An Exploration of Culturally Grounded Youth Suicide Prevention Programs for Native American and African American Youth

Rhonda G. Bluehen-Unger, Deborah Anne Stiles, Jameca Falconer, Tammy R. Grant, Ericka J. Boney, Kelly K. Brunner


This exploratory paper recounts how students and faculty from multicultural graduate programs in psychology conducted intensive studies of youth suicide prevention programs and discovered that the manual known as the EBI Manual or the Task Force on Evidence-Based Interventions in School Psychology is an excellent research tool for studying prevention programs, but it has limitations. The manual illustrates how to evaluate whether or not an intervention program is scientifically sound, but not if it is culturally grounded. Our students and faculty want to be able to recommend to schools and agencies effective interventions for preventing youth suicide, but unfortunately, most evidence based-interventions have been designed for European-American, middle-class youth and most take a “one-size-fits-all approach.” Although a few prevention programs seek to culturally “tailor” existing programs to fit the needs of a specific youth population, tailoring programs for Native American and African American youth is not sufficient. It is necessary to use suicide prevention approaches that are community-derived and culturally grounded. In this exploratory study, we identify important themes in culturally grounded prevention programs; the themes include acknowledging historical trauma, encouraging spirituality, identifying risk and protective factors, and promoting cultural identity and community involvement.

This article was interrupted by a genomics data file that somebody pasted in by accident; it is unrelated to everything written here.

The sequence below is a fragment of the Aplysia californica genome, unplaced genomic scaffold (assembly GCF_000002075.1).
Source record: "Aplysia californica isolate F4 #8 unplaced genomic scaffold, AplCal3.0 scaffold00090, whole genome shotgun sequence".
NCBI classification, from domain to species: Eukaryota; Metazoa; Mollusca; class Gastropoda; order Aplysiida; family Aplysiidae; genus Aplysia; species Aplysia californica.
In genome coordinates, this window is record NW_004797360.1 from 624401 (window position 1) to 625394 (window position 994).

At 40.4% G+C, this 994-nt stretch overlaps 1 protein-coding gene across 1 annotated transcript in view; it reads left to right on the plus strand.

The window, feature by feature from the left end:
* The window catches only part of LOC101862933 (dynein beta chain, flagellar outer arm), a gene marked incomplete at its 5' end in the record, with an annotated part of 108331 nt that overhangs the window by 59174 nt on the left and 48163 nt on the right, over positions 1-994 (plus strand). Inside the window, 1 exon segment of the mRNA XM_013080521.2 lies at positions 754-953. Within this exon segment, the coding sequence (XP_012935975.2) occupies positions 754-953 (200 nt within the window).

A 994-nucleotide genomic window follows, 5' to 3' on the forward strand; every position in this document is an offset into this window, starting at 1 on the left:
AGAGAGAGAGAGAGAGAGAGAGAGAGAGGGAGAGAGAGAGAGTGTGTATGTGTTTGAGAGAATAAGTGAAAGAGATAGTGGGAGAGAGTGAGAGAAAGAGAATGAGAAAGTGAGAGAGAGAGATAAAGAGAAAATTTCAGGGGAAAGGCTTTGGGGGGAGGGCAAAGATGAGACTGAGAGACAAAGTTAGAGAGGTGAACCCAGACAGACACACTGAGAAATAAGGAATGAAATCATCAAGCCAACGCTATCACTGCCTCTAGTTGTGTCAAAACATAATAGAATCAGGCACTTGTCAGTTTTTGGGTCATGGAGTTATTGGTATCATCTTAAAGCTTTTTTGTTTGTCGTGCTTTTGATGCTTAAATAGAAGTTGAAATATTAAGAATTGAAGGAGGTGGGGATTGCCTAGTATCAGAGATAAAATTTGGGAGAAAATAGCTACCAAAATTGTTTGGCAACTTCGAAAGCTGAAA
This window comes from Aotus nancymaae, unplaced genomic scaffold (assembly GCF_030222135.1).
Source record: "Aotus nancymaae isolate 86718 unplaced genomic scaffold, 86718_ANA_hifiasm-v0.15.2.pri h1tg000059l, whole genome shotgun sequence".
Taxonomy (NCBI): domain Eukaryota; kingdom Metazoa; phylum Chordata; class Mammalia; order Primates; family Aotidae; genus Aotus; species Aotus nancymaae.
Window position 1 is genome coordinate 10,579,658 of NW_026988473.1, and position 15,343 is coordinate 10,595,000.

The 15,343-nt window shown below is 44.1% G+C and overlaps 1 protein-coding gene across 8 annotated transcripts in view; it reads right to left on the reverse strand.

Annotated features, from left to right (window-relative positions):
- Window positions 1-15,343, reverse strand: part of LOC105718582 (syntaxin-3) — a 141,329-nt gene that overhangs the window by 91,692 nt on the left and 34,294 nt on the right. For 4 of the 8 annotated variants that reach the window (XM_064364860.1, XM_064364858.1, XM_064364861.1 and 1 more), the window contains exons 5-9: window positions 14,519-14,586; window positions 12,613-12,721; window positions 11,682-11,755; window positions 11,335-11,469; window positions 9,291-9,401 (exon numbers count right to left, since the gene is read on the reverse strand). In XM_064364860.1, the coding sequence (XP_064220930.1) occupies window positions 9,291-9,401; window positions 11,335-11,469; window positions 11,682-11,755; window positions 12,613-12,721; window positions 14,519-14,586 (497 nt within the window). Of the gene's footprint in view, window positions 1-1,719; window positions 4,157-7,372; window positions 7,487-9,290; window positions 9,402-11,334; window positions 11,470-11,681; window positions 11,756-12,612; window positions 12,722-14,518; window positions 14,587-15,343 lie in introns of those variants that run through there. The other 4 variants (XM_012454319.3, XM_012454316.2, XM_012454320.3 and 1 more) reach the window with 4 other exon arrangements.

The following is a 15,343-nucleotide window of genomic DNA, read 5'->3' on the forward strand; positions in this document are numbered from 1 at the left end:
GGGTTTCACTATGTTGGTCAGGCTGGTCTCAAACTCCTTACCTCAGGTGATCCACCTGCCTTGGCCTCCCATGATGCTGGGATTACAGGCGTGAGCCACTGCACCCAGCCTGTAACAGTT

youth suicide prevention, Native American, African American

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